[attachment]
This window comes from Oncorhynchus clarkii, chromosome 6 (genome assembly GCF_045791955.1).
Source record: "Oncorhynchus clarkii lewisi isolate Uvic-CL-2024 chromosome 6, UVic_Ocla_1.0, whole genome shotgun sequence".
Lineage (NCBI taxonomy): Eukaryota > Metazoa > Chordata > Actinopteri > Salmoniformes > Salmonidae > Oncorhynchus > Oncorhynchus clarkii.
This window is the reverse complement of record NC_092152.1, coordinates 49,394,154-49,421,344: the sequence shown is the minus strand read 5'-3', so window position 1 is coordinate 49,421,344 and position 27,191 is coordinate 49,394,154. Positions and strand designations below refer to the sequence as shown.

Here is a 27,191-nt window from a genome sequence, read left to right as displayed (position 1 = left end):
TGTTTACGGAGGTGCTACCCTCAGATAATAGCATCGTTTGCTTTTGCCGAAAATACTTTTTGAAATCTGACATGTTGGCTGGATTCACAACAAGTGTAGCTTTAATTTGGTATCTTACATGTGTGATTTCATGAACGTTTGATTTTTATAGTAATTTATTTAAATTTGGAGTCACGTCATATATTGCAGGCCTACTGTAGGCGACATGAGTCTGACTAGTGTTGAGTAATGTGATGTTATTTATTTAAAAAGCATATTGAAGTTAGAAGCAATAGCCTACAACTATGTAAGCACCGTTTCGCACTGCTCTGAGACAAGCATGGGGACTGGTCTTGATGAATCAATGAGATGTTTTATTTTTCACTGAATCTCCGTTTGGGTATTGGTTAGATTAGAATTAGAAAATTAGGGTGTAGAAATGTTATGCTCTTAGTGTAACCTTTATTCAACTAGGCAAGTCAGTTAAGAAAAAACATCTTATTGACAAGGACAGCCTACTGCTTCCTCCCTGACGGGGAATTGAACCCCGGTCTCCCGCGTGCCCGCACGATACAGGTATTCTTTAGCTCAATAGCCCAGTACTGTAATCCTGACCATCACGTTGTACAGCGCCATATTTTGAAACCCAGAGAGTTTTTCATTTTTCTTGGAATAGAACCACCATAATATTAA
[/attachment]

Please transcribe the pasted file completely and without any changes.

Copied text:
This window comes from Oncorhynchus clarkii, chromosome 6 (genome assembly GCF_045791955.1).
Source record: "Oncorhynchus clarkii lewisi isolate Uvic-CL-2024 chromosome 6, UVic_Ocla_1.0, whole genome shotgun sequence".
Lineage (NCBI taxonomy): Eukaryota > Metazoa > Chordata > Actinopteri > Salmoniformes > Salmonidae > Oncorhynchus > Oncorhynchus clarkii.
This window is the reverse complement of record NC_092152.1, coordinates 49,394,154-49,421,344: the sequence shown is the minus strand read 5'-3', so window position 1 is coordinate 49,421,344 and position 27,191 is coordinate 49,394,154. Positions and strand designations below refer to the sequence as shown.

Here is a 27,191-nt window from a genome sequence, read left to right as displayed (position 1 = left end):
TGTTTACGGAGGTGCTACCCTCAGATAATAGCATCGTTTGCTTTTGCCGAAAATACTTTTTGAAATCTGACATGTTGGCTGGATTCACAACAAGTGTAGCTTTAATTTGGTATCTTACATGTGTGATTTCATGAACGTTTGATTTTTATAGTAATTTATTTAAATTTGGAGTCACGTCATATATTGCAGGCCTACTGTAGGCGACATGAGTCTGACTAGTGTTGAGTAATGTGATGTTATTTATTTAAAAAGCATATTGAAGTTAGAAGCAATAGCCTACAACTATGTAAGCACCGTTTCGCACTGCTCTGAGACAAGCATGGGGACTGGTCTTGATGAATCAATGAGATGTTTTATTTTTCACTGAATCTCCGTTTGGGTATTGGTTAGATTAGAATTAGAAAATTAGGGTGTAGAAATGTTATGCTCTTAGTGTAACCTTTATTCAACTAGGCAAGTCAGTTAAGAAAAAACATCTTATTGACAAGGACAGCCTACTGCTTCCTCCCTGACGGGGAATTGAACCCCGGTCTCCCGCGTGCCCGCACGATACAGGTATTCTTTAGCTCAATAGCCCAGTACTGTAATCCTGACCATCACGTTGTACAGCGCCATATTTTGAAACCCAGAGAGTTTTTCATTTTTCTTGGAATAGAACCACCATAATATTAA